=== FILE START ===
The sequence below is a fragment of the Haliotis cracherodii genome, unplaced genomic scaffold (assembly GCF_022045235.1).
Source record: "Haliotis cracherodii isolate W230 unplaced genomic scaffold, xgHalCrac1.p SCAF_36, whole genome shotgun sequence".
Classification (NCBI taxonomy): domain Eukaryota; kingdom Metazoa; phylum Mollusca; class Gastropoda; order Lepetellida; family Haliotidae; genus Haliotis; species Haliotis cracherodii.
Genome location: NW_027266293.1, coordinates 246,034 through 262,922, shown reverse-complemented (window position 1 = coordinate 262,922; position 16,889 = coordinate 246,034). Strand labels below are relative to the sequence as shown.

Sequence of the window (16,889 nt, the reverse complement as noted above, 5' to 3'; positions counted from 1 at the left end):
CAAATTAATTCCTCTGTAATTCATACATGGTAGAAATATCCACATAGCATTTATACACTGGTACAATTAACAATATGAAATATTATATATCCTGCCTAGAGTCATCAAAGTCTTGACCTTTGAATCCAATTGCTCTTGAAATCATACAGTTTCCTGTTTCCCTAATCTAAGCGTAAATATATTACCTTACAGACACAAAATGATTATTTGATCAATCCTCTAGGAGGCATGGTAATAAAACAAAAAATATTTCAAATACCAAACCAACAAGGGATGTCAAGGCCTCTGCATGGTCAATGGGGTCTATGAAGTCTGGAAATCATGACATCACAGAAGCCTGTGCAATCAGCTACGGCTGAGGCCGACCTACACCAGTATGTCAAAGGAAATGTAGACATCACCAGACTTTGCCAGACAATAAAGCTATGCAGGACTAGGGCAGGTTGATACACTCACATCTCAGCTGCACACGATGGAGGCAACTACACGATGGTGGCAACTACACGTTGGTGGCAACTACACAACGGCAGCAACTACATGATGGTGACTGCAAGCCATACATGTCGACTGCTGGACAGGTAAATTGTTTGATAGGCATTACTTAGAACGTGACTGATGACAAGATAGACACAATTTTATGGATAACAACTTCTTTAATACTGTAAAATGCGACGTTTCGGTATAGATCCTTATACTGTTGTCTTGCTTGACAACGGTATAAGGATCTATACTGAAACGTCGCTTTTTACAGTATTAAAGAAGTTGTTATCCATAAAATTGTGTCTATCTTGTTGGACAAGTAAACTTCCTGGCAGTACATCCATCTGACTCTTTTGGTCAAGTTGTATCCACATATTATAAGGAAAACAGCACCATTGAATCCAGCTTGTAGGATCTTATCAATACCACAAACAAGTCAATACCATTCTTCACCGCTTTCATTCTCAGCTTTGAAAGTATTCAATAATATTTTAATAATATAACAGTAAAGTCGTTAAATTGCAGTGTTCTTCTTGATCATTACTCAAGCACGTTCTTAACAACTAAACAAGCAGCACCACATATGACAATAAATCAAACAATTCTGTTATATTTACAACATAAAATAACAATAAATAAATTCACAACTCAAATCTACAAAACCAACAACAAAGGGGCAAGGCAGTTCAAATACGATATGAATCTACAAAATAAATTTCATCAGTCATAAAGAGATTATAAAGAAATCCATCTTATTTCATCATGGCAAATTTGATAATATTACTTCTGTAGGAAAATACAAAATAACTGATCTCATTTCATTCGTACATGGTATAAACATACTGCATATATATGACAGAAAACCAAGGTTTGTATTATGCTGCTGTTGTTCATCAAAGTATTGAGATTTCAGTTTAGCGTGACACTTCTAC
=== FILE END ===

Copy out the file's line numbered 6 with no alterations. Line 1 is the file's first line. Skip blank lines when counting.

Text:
CAAATTAATTCCTCTGTAATTCATACATGGTAGAAATATCCACATAGCATTTATACACTGGTACAATTAACAATATGAAATATTATATATCCTGCCTAGAGTCATCAAAGTCTTGACCTTTGAATCCAATTGCTCTTGAAATCATACAGTTTCCTGTTTCCCTAATCTAAGCGTAAATATATTACCTTACAGACACAAAATGATTATTTGATCAATCCTCTAGGAGGCATGGTAATAAAACAAAAAATATTTCAAATACCAAACCAACAAGGGATGTCAAGGCCTCTGCATGGTCAATGGGGTCTATGAAGTCTGGAAATCATGACATCACAGAAGCCTGTGCAATCAGCTACGGCTGAGGCCGACCTACACCAGTATGTCAAAGGAAATGTAGACATCACCAGACTTTGCCAGACAATAAAGCTATGCAGGACTAGGGCAGGTTGATACACTCACATCTCAGCTGCACACGATGGAGGCAACTACACGATGGTGGCAACTACACGTTGGTGGCAACTACACAACGGCAGCAACTACATGATGGTGACTGCAAGCCATACATGTCGACTGCTGGACAGGTAAATTGTTTGATAGGCATTACTTAGAACGTGACTGATGACAAGATAGACACAATTTTATGGATAACAACTTCTTTAATACTGTAAAATGCGACGTTTCGGTATAGATCCTTATACTGTTGTCTTGCTTGACAACGGTATAAGGATCTATACTGAAACGTCGCTTTTTACAGTATTAAAGAAGTTGTTATCCATAAAATTGTGTCTATCTTGTTGGACAAGTAAACTTCCTGGCAGTACATCCATCTGACTCTTTTGGTCAAGTTGTATCCACATATTATAAGGAAAACAGCACCATTGAATCCAGCTTGTAGGATCTTATCAATACCACAAACAAGTCAATACCATTCTTCACCGCTTTCATTCTCAGCTTTGAAAGTATTCAATAATATTTTAATAATATAACAGTAAAGTCGTTAAATTGCAGTGTTCTTCTTGATCATTACTCAAGCACGTTCTTAACAACTAAACAAGCAGCACCACATATGACAATAAATCAAACAATTCTGTTATATTTACAACATAAAATAACAATAAATAAATTCACAACTCAAATCTACAAAACCAACAACAAAGGGGCAAGGCAGTTCAAATACGATATGAATCTACAAAATAAATTTCATCAGTCATAAAGAGATTATAAAGAAATCCATCTTATTTCATCATGGCAAATTTGATAATATTACTTCTGTAGGAAAATACAAAATAACTGATCTCATTTCATTCGTACATGGTATAAACATACTGCATATATATGACAGAAAACCAAGGTTTGTATTATGCTGCTGTTGTTCATCAAAGTATTGAGATTTCAGTTTAGCGTGACACTTCTAC